After Mussolini was ousted from power by the Grand Council in July 1943, the Petaccis, along with the families of other leading Fascists, were forced to flee, leaving their sumptuous houses to be ransacked. Claretta herself was captured and put into prison in Novara, where she complained bitterly about the fleas and cockroaches. In response to the armistice Italy negotiated with the Allies, the Germans occupied much of the country. Mussolini was restored as a puppet dictator with his headquarters in Salò on Lake Garda; Claretta was released and settled in a villa not far from him. Although the two met infrequently over the twenty months that remained of their lives, their squabbling, jealous, intense correspondence continued, and she was with him in April 1945 when a group of partisans intercepted the convoy of cars carrying the Duce to safety in Switzerland or Germany. The image of their two bodies, Claretta with her skirts tied around her knees in an effort to preserve a shred of modesty, swinging upside down above the petrol pumps of a half-built service station in Milan’s Piazzale Loreto, is one of the defining photographs of Italy’s twenty-year dictatorship.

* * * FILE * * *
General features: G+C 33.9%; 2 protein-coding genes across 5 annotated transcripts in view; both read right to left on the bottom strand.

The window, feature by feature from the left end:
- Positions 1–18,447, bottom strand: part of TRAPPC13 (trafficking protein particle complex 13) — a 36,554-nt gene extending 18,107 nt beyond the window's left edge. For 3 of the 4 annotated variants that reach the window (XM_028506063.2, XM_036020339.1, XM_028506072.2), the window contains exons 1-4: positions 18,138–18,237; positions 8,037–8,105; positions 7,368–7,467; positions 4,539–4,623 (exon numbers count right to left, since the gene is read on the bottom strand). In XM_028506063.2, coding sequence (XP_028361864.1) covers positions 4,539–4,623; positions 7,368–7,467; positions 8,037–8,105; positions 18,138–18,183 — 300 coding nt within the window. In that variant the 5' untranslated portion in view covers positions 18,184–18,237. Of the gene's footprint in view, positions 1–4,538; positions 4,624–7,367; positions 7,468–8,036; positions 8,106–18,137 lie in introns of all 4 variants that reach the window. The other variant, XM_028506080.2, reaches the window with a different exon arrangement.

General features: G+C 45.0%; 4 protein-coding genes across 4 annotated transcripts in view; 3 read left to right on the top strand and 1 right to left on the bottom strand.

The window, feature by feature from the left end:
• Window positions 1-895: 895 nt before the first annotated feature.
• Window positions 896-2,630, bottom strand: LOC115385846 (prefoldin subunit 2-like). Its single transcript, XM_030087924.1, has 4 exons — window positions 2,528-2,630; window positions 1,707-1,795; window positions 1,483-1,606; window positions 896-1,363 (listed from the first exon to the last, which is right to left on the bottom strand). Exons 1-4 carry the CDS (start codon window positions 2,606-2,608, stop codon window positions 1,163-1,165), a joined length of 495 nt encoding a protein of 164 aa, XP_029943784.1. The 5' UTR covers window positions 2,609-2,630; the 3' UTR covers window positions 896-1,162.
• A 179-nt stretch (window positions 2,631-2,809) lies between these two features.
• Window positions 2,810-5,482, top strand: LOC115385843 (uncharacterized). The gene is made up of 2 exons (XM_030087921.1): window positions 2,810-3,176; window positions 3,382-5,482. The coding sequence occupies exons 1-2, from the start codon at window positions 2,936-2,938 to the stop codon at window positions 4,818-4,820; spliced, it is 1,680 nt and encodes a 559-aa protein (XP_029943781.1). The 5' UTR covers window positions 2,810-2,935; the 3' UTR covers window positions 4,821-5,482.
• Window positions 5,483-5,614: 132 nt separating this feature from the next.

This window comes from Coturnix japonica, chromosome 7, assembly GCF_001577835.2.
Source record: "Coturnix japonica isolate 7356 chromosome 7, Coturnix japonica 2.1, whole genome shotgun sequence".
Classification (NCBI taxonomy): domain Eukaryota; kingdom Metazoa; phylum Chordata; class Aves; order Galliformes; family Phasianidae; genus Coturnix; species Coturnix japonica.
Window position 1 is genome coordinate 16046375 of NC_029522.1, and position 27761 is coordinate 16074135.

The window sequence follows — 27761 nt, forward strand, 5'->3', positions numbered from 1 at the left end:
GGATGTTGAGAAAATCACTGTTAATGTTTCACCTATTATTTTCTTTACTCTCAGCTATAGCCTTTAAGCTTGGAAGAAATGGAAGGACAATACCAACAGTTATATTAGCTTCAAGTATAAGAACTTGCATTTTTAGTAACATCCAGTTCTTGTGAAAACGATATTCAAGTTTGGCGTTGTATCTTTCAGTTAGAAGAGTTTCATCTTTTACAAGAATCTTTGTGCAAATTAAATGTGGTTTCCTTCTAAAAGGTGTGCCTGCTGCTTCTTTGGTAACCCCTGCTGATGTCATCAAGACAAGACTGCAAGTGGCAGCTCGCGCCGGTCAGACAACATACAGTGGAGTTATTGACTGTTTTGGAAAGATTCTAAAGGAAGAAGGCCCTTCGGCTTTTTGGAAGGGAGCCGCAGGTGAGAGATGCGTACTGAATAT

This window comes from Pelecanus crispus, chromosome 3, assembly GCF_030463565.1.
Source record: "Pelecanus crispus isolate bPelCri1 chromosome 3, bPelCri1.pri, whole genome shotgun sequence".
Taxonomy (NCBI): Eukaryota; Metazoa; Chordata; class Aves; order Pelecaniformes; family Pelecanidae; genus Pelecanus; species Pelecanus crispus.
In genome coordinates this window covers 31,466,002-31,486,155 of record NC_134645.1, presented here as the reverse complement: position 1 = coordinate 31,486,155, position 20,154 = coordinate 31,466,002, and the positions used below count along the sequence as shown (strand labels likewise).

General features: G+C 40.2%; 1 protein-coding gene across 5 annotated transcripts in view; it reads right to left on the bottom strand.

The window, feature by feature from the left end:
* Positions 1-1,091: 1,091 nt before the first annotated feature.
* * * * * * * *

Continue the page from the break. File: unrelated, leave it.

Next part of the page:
Claretta’s diaries and letters have a history of their own. Buried by friends for safekeeping, they were placed in Italy’s state archives in 1950, at which point the Petaccis sued for their return, won their case, but then lost it on appeal. They have never been translated into English.
Bosworth, the author of some twenty books on the Mussolini years, is one of the finest historians of modern Italy, and his deep knowledge and understanding, as well as his formidable research, inform every page of this enjoyable biography. It is, he says, a love story, one suffused with jealousy, passion, betrayal and forgiveness. But it is also a vivid and rare picture of a time when Italy was led astray by a man who yearned to return his country to the glories of the Roman Empire, and who found time, while governing a nation, to enjoy countless seductions and complicated, overlapping relationships with women.